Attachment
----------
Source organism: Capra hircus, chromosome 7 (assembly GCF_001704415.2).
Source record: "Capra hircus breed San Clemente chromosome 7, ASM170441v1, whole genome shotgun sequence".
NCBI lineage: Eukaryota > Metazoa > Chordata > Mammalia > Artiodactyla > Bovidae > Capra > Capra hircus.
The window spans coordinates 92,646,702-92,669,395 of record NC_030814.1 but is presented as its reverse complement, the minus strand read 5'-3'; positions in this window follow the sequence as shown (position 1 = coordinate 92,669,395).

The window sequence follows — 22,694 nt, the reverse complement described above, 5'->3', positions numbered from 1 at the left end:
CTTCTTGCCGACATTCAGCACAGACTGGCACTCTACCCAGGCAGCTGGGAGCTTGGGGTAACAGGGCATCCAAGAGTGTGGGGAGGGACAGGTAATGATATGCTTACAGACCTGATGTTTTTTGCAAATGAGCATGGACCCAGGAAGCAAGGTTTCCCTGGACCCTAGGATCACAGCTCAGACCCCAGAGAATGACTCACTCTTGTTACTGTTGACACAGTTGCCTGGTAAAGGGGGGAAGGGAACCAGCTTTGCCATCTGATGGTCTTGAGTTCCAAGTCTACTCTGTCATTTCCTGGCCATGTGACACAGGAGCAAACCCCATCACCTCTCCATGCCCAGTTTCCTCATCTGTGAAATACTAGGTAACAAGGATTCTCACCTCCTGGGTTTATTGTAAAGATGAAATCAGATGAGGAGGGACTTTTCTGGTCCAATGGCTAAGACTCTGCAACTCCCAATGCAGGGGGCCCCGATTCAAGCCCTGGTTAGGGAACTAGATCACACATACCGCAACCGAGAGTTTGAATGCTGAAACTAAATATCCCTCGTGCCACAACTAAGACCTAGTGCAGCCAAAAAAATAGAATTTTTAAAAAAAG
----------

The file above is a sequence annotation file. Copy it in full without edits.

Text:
Source organism: Capra hircus, chromosome 7 (assembly GCF_001704415.2).
Source record: "Capra hircus breed San Clemente chromosome 7, ASM170441v1, whole genome shotgun sequence".
NCBI lineage: Eukaryota > Metazoa > Chordata > Mammalia > Artiodactyla > Bovidae > Capra > Capra hircus.
The window spans coordinates 92,646,702-92,669,395 of record NC_030814.1 but is presented as its reverse complement, the minus strand read 5'-3'; positions in this window follow the sequence as shown (position 1 = coordinate 92,669,395).

The window sequence follows — 22,694 nt, the reverse complement described above, 5'->3', positions numbered from 1 at the left end:
CTTCTTGCCGACATTCAGCACAGACTGGCACTCTACCCAGGCAGCTGGGAGCTTGGGGTAACAGGGCATCCAAGAGTGTGGGGAGGGACAGGTAATGATATGCTTACAGACCTGATGTTTTTTGCAAATGAGCATGGACCCAGGAAGCAAGGTTTCCCTGGACCCTAGGATCACAGCTCAGACCCCAGAGAATGACTCACTCTTGTTACTGTTGACACAGTTGCCTGGTAAAGGGGGGAAGGGAACCAGCTTTGCCATCTGATGGTCTTGAGTTCCAAGTCTACTCTGTCATTTCCTGGCCATGTGACACAGGAGCAAACCCCATCACCTCTCCATGCCCAGTTTCCTCATCTGTGAAATACTAGGTAACAAGGATTCTCACCTCCTGGGTTTATTGTAAAGATGAAATCAGATGAGGAGGGACTTTTCTGGTCCAATGGCTAAGACTCTGCAACTCCCAATGCAGGGGGCCCCGATTCAAGCCCTGGTTAGGGAACTAGATCACACATACCGCAACCGAGAGTTTGAATGCTGAAACTAAATATCCCTCGTGCCACAACTAAGACCTAGTGCAGCCAAAAAAATAGAATTTTTAAAAAAAG